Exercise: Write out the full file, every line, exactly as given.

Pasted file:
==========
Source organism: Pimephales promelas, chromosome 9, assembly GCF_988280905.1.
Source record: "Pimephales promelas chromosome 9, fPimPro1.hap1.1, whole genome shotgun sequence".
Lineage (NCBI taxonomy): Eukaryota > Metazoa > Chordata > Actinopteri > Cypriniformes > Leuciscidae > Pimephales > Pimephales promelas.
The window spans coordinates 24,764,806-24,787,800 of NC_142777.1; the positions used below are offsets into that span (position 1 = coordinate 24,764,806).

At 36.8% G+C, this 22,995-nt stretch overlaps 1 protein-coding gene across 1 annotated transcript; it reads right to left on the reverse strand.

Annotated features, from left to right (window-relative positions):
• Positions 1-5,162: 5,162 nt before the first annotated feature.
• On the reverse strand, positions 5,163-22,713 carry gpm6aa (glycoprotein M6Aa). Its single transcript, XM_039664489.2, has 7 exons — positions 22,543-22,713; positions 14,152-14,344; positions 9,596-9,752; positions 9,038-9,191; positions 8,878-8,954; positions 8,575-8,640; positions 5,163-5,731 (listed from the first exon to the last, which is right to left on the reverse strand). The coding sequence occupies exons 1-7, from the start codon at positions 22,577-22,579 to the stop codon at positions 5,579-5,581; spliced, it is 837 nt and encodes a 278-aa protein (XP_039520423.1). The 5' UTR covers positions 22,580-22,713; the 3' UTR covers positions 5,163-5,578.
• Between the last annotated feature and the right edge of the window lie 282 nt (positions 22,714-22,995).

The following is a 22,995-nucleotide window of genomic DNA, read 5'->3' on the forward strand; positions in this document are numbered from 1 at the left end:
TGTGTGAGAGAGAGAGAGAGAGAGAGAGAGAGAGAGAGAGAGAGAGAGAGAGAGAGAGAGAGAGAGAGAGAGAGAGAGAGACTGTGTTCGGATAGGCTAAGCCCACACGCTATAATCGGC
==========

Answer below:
Source organism: Pimephales promelas, chromosome 9, assembly GCF_988280905.1.
Source record: "Pimephales promelas chromosome 9, fPimPro1.hap1.1, whole genome shotgun sequence".
Lineage (NCBI taxonomy): Eukaryota > Metazoa > Chordata > Actinopteri > Cypriniformes > Leuciscidae > Pimephales > Pimephales promelas.
The window spans coordinates 24,764,806-24,787,800 of NC_142777.1; the positions used below are offsets into that span (position 1 = coordinate 24,764,806).

At 36.8% G+C, this 22,995-nt stretch overlaps 1 protein-coding gene across 1 annotated transcript; it reads right to left on the reverse strand.

Annotated features, from left to right (window-relative positions):
• Positions 1-5,162: 5,162 nt before the first annotated feature.
• On the reverse strand, positions 5,163-22,713 carry gpm6aa (glycoprotein M6Aa). Its single transcript, XM_039664489.2, has 7 exons — positions 22,543-22,713; positions 14,152-14,344; positions 9,596-9,752; positions 9,038-9,191; positions 8,878-8,954; positions 8,575-8,640; positions 5,163-5,731 (listed from the first exon to the last, which is right to left on the reverse strand). The coding sequence occupies exons 1-7, from the start codon at positions 22,577-22,579 to the stop codon at positions 5,579-5,581; spliced, it is 837 nt and encodes a 278-aa protein (XP_039520423.1). The 5' UTR covers positions 22,580-22,713; the 3' UTR covers positions 5,163-5,578.
• Between the last annotated feature and the right edge of the window lie 282 nt (positions 22,714-22,995).

The following is a 22,995-nucleotide window of genomic DNA, read 5'->3' on the forward strand; positions in this document are numbered from 1 at the left end:
TGTGTGAGAGAGAGAGAGAGAGAGAGAGAGAGAGAGAGAGAGAGAGAGAGAGAGAGAGAGAGAGAGAGAGAGAGAGAGAGACTGTGTTCGGATAGGCTAAGCCCACACGCTATAATCGGC